SAUDIS STOPS YEMEN BOMBING CAMPAIGN: “Saudi Arabia said Tuesday that it was halting a nearly month-old bombing campaign against a rebel group in neighboring Yemen that has touched off a devastating humanitarian crisis and threatened to ignite a broader regional conflict. The announcement followed what American officials said was pressure applied by the Obama administration for the Saudis and other Sunni Arab nations to end the airstrikes.” [NYT]

Translated from Dutch NOS TV correspondent Sander van Hoorn today:

The Saudi bombings did not have any results, except many victims.

Bahrain and the Saudi war on Yemen


This video says about itself:

Yemen: Sanaa’s children protest Saudi-led campaign outside UN building

13 April 2015

A group of Yemeni children gathered outside the United Nations (UN) office in Sanaa, Monday, to protest against the continued Saudi-led airstrikes on Yemen. One of the children, Al-Kassim ibn Hussain, condemned the Saudi [royal] family as “filthy and corrupt” and vowed that “they will witness defeat very soon”. Despite the ongoing fighting, protester Kassam al-Gharah swore to continue to smile to show that “we are not a people of hate or animosity”.

From the International Business Times:

Bahrain Grand Prix: War in Yemen will have major repercussions in Arab Gulf and beyond

By Sayed Ahmed Alwadaei

April 17, 2015 12:31 BST

Six children were among the first to die when Saudi Arabia began its war with an air strike against Yemen’s Houthi rebels on March 25.

The actions of Saudi Arabia and its allies – including Egypt, Morocco, the United Arab Emirates, Qatar, Kuwait and Bahrain – are facilitating a humanitarian crisis in the fractured country.

Yemen was already in a bad enough state when Saudi Arabia declared its intervention. Internally, it was a tinder box and only a week before the war began, Islamic State-aligned terrorists bombed a mosque in Houthi-controlled Sana’a, killing at least 137 people.

For Saudi [Arabia] and its allies to intervene in Yemen is a tragedy upon an already tragically fractured country.

It isn’t the first time Saudi Arabia has intervened in the affairs of one of its neighbours. Just as President Abdrabbuh Mansour fled to Riyadh and (so the Saudis claim) asked for their help, in 2011 the Saudis sent troops into Bahrain, also on the ‘invitation’ of its ruler, where they helped the government forces crush Bahrain’s nascent democratic uprising.

In the four years between these two interventions, Saudi Arabia has also involved itself in the Syrian civil war and joined the coalition against Islamic State, the religious intolerance of which can be directly linked to Saudi Arabia’s own state ideology.

The UK, which under the current government has striven to build economic and military ties with the Gulf (the UAE and Saudi Arabia top the list of importers of British arms, spending over £10bn between them since 2010), has been quietly supportive.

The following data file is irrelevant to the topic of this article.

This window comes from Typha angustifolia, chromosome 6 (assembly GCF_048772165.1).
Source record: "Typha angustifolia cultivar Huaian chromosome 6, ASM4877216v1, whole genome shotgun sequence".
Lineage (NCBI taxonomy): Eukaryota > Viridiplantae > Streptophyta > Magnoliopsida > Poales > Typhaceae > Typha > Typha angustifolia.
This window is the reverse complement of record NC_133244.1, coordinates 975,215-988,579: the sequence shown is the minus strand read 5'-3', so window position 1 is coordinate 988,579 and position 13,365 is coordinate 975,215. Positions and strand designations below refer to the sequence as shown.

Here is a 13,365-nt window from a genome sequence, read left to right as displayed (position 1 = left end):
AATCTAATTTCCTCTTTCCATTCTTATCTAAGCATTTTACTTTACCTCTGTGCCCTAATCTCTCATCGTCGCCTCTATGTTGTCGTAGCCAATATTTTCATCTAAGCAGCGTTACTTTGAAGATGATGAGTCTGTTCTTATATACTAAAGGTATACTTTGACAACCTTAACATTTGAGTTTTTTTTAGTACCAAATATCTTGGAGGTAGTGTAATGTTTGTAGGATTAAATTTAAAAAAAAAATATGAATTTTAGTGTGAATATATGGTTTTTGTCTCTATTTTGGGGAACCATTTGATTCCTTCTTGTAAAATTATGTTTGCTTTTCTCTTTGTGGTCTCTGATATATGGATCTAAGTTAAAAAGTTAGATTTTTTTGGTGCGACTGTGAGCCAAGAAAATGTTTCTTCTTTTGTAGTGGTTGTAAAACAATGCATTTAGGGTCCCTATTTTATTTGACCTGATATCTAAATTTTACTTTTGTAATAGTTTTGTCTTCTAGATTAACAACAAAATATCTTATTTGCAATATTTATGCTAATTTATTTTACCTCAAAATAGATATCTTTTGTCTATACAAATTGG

The Foreign Office’s website reveals no statement on Yemen, and the war broke out the week parliament dissolved ahead of the elections, so public statements have been understandably limited.

The only statement I’ve found is on the FCO’s ‘UK in Yemen’ Facebook page which in one paragraph states: “We support the Saudi Arabian military intervention in Yemen following President Hadi’s request for support”, but in another that “the solution to the crisis must be a political one.”

It further argues: “the international community will continue to use diplomatic and humanitarian support to achieve long-term stability, avoid civil war, economic collapse and a deeper humanitarian crisis in Yemen.”

‘There are 2.7 million Shia in Saudi Arabia, making up 12% of the population. Ruled by a Sunni monarchy and under a strict interpretation of Islam, Wahabbism, Shia are often portrayed as heretics or agents of Riyadh’s major rival, Iran.’

Read Orlando Crowcroft’s take on the language of hatred used against Saudi Shia here.

How these statements can be reconciled with each other is anyone’s guess. Saudi Arabia’s war is short-sighted, opportunistic and wholly self-serving. The only thing it will achieve in Yemen is to ruin any chance for stability and accelerate civil war and economic collapse.

As for a “deeper humanitarian crisis” – Yemen is already at the precipice.

Obama told the New York Times last week that the biggest threats facing the Gulf kingdoms “may not be coming from Iran invading. It’s going to be from dissatisfaction inside their own countries.”

That dissatisfaction is born of the autocratic models of governance in each kingdom. Bahrain, with its active political and rights movements, has already seen that dissatisfaction on the public stage.

Paranoid

The government of Bahrain is so paranoid about political discourse that it has criminalised criticism of the war in Yemen. Human rights defender Nabeel Rajab is the latest victim, and is now in police custody after criticising the human cost of bombing Yemen.

Two politicians were also arrested after their party criticised the war as unconstitutional, which is an indisputable fact. Whether one sees it as an aggressive or defensive war, article 36 of Bahrain’s constitution forbids aggressive wars and requires parliamentary approval for defensive wars, and the latter was not sought in this case.

Bahrain was the first to consider criticism of the war a crime and to act on this criticism, but the other Gulf States will likely treat dissent in the same way. Does the UK remain supportive of this war in spite of its clear humanitarian and rights repercussions in Yemen and in the Gulf?

Saudi Arabia says it is supporting the legitimate government in Yemen. But it is farcical that a dictatorship should be going around deciding which government is legitimate. These are countries which must look to their own problems before they try to ‘help’ others.

The Obama administration did a good thing when they called for Nabeel Rajab’s immediate release, while the UK Foreign Office has made no statement. The US and UK must hold their Gulf allies accountable on all matters. To not do so would be a betrayal of the people of Yemen struggling to survive and to the people of the Gulf struggling for their rights.

Sayed Ahmed Alwadaei is Director of Advocacy at Bahrain Institute for Rights and Democracy and served six months in prison in Bahrain in 2011.

Formula 1’s annual Bahrain Grand Prix opened April 17 to global fanfare, but demonstrators in the small Gulf kingdom off the eastern coast of Saudi Arabia have been protesting the motorsports event for weeks, accusing Formula 1’s management of ignoring longstanding human rights abuses in the country: here.